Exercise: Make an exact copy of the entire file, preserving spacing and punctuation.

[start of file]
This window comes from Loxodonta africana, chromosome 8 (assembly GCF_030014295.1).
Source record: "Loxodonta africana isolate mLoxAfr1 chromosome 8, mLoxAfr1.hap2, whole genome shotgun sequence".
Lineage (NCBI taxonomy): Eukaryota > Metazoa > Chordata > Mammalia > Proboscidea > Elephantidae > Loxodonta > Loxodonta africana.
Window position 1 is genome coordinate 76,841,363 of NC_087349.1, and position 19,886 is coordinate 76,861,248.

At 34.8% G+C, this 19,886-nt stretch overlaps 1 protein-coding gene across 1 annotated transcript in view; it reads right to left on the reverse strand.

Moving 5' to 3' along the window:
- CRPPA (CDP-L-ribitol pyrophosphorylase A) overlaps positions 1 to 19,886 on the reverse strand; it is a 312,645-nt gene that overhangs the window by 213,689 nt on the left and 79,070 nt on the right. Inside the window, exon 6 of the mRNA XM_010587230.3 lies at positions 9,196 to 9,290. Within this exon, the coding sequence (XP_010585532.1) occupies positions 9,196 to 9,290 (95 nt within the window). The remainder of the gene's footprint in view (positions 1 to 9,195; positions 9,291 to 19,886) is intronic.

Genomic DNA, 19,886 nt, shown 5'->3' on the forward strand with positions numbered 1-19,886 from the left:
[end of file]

This window comes from Loxodonta africana, chromosome 8 (assembly GCF_030014295.1).
Source record: "Loxodonta africana isolate mLoxAfr1 chromosome 8, mLoxAfr1.hap2, whole genome shotgun sequence".
Lineage (NCBI taxonomy): Eukaryota > Metazoa > Chordata > Mammalia > Proboscidea > Elephantidae > Loxodonta > Loxodonta africana.
Window position 1 is genome coordinate 76,841,363 of NC_087349.1, and position 19,886 is coordinate 76,861,248.

At 34.8% G+C, this 19,886-nt stretch overlaps 1 protein-coding gene across 1 annotated transcript in view; it reads right to left on the reverse strand.

Moving 5' to 3' along the window:
- CRPPA (CDP-L-ribitol pyrophosphorylase A) overlaps positions 1 to 19,886 on the reverse strand; it is a 312,645-nt gene that overhangs the window by 213,689 nt on the left and 79,070 nt on the right. Inside the window, exon 6 of the mRNA XM_010587230.3 lies at positions 9,196 to 9,290. Within this exon, the coding sequence (XP_010585532.1) occupies positions 9,196 to 9,290 (95 nt within the window). The remainder of the gene's footprint in view (positions 1 to 9,195; positions 9,291 to 19,886) is intronic.

Genomic DNA, 19,886 nt, shown 5'->3' on the forward strand with positions numbered 1-19,886 from the left: